As a stricken Georgia college student struggles to recover after being infected with flesh-eating bacteria last week, a second case has been reported in Greenville, South Carolina, where a new mother who recently delivered twins is in critical condition.
(MORE: Necrotizing Fasciitis: The Flesh-Eating Disease One Georgia Grad Student Is Fighting)
Lana Kuykendall, 36, delivered a pair of healthy twins, Abigail and Ian, last week at Emory University Hospital in Atlanta. But she had only been home from the maternity ward for a few hours when she noticed a small red and black bruise on her leg, roughly the size of her palm. The bruise — now identified as necrotizing fasciitis or flesh-eating bacteria — began to grow about one quarter of an inch an hour. By the time she checked back into the hospital, it was the size of a sheet of paper.
By that point, the high-risk OB physician “had a suspicion of what it was,” husband Darren Kuykendall, 42, told the Greenville News, and hustled her into an operating room. He also said doctors removed dead skin and tissue in the first surgery, a little more tissue during a second and third surgery, but nothing else was found in the last surgery on Monday.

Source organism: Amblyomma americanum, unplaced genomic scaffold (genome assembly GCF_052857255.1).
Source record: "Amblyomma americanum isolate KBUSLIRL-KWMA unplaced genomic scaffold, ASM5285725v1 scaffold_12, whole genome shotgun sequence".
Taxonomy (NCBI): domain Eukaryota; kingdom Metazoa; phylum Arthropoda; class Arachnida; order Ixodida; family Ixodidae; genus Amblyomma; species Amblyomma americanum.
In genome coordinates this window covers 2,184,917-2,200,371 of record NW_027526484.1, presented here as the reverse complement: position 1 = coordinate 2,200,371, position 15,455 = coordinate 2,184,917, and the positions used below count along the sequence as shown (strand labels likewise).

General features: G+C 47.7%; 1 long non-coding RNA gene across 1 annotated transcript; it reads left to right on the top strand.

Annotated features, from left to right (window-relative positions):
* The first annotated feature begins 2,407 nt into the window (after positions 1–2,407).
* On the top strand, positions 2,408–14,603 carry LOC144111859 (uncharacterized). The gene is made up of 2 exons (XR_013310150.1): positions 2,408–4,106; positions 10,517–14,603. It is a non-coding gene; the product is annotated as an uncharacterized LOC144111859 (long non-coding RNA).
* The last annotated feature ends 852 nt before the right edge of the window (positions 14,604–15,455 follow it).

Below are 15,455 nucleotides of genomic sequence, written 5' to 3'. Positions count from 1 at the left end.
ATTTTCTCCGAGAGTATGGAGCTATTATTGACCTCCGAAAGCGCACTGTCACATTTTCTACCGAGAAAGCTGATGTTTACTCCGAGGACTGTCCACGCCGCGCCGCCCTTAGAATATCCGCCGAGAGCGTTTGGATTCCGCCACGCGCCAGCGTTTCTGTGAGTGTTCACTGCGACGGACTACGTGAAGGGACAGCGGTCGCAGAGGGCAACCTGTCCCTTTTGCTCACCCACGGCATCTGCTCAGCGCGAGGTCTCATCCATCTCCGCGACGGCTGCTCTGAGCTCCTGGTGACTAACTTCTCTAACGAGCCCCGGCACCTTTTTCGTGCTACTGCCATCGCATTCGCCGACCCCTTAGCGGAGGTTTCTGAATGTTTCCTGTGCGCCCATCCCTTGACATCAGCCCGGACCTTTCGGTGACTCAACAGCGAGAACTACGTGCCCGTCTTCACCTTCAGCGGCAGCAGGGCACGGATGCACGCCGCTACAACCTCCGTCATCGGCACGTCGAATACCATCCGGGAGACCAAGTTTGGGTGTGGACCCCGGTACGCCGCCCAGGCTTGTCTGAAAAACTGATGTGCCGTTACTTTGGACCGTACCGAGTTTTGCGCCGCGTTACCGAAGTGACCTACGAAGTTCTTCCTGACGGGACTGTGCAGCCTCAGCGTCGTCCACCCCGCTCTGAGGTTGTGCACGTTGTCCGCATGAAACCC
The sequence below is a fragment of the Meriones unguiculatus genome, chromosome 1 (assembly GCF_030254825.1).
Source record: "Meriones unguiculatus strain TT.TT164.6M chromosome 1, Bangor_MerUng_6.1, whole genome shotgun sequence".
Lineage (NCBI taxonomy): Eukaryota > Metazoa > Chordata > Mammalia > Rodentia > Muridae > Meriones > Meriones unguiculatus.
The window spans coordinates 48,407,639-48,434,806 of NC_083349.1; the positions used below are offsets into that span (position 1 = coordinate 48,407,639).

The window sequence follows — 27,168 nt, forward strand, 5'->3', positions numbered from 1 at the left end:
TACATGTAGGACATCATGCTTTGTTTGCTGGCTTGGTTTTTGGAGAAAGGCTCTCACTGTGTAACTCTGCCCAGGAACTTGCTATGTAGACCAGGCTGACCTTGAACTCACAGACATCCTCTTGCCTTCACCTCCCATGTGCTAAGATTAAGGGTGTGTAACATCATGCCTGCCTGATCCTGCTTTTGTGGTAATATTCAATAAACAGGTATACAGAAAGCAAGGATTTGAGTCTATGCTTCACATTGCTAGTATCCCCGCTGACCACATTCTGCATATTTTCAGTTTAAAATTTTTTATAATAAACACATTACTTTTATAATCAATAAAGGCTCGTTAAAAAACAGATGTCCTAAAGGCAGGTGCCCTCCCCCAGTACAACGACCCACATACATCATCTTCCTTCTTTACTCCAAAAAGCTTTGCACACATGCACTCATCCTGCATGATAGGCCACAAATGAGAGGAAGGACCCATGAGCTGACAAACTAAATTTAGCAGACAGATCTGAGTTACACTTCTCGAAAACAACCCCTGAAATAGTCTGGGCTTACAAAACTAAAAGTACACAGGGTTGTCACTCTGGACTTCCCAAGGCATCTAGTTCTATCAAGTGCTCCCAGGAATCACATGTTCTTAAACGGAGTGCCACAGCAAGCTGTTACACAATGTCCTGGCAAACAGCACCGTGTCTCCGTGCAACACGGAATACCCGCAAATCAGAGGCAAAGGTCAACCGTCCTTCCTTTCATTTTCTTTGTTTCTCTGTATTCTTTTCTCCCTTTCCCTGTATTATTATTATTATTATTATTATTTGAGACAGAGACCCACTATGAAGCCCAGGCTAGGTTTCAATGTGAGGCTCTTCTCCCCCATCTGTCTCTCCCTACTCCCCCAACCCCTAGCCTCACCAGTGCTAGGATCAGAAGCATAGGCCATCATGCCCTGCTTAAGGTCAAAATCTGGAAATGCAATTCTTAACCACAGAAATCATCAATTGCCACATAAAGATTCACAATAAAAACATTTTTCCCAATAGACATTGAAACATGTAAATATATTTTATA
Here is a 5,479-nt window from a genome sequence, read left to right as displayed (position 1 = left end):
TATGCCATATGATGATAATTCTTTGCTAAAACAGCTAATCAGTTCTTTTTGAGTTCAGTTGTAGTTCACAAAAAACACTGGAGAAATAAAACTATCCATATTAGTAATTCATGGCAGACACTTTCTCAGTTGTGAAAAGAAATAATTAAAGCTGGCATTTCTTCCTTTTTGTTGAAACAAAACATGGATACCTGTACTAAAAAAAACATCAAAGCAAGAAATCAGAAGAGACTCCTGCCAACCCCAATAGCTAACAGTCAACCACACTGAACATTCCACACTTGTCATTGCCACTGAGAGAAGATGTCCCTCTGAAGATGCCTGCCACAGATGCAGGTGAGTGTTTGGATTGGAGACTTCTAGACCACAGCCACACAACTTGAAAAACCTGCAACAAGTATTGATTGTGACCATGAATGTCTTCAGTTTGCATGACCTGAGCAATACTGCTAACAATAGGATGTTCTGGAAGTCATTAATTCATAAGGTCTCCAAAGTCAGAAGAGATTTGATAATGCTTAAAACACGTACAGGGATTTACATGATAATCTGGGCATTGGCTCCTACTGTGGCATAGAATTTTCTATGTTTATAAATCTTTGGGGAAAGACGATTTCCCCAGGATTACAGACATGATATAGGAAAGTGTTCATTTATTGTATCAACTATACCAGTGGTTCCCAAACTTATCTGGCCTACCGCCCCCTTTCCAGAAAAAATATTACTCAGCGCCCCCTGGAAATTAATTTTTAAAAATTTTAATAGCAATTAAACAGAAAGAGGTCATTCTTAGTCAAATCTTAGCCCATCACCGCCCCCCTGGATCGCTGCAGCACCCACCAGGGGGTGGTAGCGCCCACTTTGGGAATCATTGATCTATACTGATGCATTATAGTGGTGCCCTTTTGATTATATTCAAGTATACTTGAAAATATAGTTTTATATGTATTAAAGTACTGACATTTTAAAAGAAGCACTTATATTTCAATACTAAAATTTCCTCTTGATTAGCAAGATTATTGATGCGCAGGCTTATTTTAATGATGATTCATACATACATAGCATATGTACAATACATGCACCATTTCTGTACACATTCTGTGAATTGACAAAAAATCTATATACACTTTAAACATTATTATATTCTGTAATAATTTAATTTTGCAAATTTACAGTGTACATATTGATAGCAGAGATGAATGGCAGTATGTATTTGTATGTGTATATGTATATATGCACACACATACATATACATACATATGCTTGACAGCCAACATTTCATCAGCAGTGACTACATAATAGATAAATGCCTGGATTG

(MORE: College Student Battles Flesh-Eating Bacteria After Zip Line Accident)
This comes roughly a week after another recent case of flesh-eating bacteria in the south involving 24-year-old Georgia graduate student, Aimee Copeland, who contracted the infection after suffering a severe gash in her leg in a zip line accident. Her left leg was eventually amputated.
As of now, Lana Kuykendall is stable, but doctors and her husband remain cautious.
“They are saying things are leaning her way. Her vitals are good and lab results are looking good,” he said. “But this could go either way at any given time.”